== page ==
British Columbia Ministry of Transportation and Infrastructure (TRAN), and other Canadian regulators, utilize the ESAL concept for vehicle impact evaluations and(or) pavement design. TAC's ESAL equations originally were developed in RTAC's Heavy Vehicle Weights and Dimensions Study (1986) and are widely accepted by the Canadian transportation industry. Unfortunately, TAC's ESAL equations do not account for tire size and, consequently, overestimate steering axle impacts when those axles are equipped with widebase steering tires. Most new vehicles proposed for use in B.C. (or in other Provinces) feature tridem drive tractors which, by regulation, must carry at least 25% - 27% of the drive group weight on the steering axle—these heavy loads necessitate the use of widebase steering tires. In order to optimize high efficiency truck configurations in Canada, therefore, accurate estimates of widebase steering tire ESALs are needed. This paper describes a methodology that was recently developed by FPInnovations, in consultation with TRAN, to estimate ESALs for widebase steering tires.
Using layered elastic pavement modeling, FPInnovations evaluated key strain responses to widebase steering tire traffic in the 14 RTAC-86 test pavement sections. The results were transformed to estimates of pavement life and then calibrated to RTAC-86 ESAL model to develop ESAL relations for seven popular North American steering tire sizes, including four widebase steering tires. The ESAL relations produced in this research extend the TAC single axle/single tire ESAL equation to all popular North American widebase steering tire sizes and offer regulators, researchers, and consultants a means to more accurately estimate steering tire pavement impacts.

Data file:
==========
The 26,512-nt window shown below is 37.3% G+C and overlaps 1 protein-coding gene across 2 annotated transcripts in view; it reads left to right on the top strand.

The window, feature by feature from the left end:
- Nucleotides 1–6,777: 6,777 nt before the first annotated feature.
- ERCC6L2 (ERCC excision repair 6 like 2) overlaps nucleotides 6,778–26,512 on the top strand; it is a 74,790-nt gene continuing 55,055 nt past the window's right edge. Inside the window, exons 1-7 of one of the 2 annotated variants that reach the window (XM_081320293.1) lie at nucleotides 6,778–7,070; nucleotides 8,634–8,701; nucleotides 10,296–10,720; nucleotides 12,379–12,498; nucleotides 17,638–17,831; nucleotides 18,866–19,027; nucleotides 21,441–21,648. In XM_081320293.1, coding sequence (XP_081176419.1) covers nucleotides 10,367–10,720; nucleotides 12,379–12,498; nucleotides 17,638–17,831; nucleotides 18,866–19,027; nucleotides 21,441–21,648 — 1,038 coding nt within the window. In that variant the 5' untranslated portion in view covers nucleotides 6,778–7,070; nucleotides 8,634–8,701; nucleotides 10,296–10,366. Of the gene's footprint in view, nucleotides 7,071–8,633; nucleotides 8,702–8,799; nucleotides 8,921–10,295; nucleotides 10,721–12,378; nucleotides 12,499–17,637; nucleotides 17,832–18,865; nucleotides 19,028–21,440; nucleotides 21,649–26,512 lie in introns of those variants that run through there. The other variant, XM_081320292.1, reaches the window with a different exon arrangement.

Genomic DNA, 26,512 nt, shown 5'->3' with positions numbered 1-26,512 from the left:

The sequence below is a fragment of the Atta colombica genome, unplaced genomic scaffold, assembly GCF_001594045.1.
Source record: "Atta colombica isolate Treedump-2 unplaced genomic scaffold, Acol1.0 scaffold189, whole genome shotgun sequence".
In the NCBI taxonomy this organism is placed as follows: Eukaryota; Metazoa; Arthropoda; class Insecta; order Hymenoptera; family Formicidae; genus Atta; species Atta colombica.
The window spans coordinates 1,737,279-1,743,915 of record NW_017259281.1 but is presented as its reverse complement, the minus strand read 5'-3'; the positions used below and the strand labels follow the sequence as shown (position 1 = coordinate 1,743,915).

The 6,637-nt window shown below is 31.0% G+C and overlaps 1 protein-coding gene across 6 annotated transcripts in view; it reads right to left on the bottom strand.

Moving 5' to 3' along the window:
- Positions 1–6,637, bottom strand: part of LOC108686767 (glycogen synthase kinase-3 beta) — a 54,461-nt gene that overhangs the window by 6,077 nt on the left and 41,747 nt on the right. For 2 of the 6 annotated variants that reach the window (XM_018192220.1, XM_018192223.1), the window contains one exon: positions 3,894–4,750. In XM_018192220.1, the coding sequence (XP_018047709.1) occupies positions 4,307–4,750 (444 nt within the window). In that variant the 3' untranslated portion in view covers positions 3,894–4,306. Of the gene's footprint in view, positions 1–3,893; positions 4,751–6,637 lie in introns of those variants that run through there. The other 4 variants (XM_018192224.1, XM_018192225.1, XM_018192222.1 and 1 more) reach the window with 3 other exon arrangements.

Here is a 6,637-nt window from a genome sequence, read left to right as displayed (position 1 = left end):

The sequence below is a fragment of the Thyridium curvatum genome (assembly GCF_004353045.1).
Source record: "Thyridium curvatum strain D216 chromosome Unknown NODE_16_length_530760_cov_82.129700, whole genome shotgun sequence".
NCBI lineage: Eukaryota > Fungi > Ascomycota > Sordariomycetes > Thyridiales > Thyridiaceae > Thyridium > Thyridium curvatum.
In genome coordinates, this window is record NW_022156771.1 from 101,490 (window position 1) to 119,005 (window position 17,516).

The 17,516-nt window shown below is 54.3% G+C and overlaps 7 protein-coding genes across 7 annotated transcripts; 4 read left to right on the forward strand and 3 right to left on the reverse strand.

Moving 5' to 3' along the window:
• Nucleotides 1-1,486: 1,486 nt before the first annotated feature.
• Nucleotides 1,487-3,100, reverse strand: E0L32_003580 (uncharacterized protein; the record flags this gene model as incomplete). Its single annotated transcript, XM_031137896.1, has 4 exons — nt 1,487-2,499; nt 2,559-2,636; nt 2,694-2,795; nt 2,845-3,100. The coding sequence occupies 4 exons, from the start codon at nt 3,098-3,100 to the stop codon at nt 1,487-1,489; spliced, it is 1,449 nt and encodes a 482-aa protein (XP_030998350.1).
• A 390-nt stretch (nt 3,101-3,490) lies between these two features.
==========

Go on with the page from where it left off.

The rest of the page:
The paper includes a practical example of the use of these widebase steering tire ESAL equations. In order that new truck configurations in B.C. evolve to create less road damage, TRAN requires that they meet certain safety and performance criteria. One performance criterion is that new truck configurations generate at least 5% less pavement damage (in terms of ESALs per tonne payload) than a specified reference vehicle. Using the widebase steering tire ESAL equations developed in this study, FPInnovations demonstrated that 9-axle tridem-drive log B-trains can have 7300 kg steering loads and still meet this performance threshold. Currently, TRAN is considering the results of this evaluation and, consequently, may increase the steering axle loads of 9-axle tridem-drive log B-trains permitted in B.C.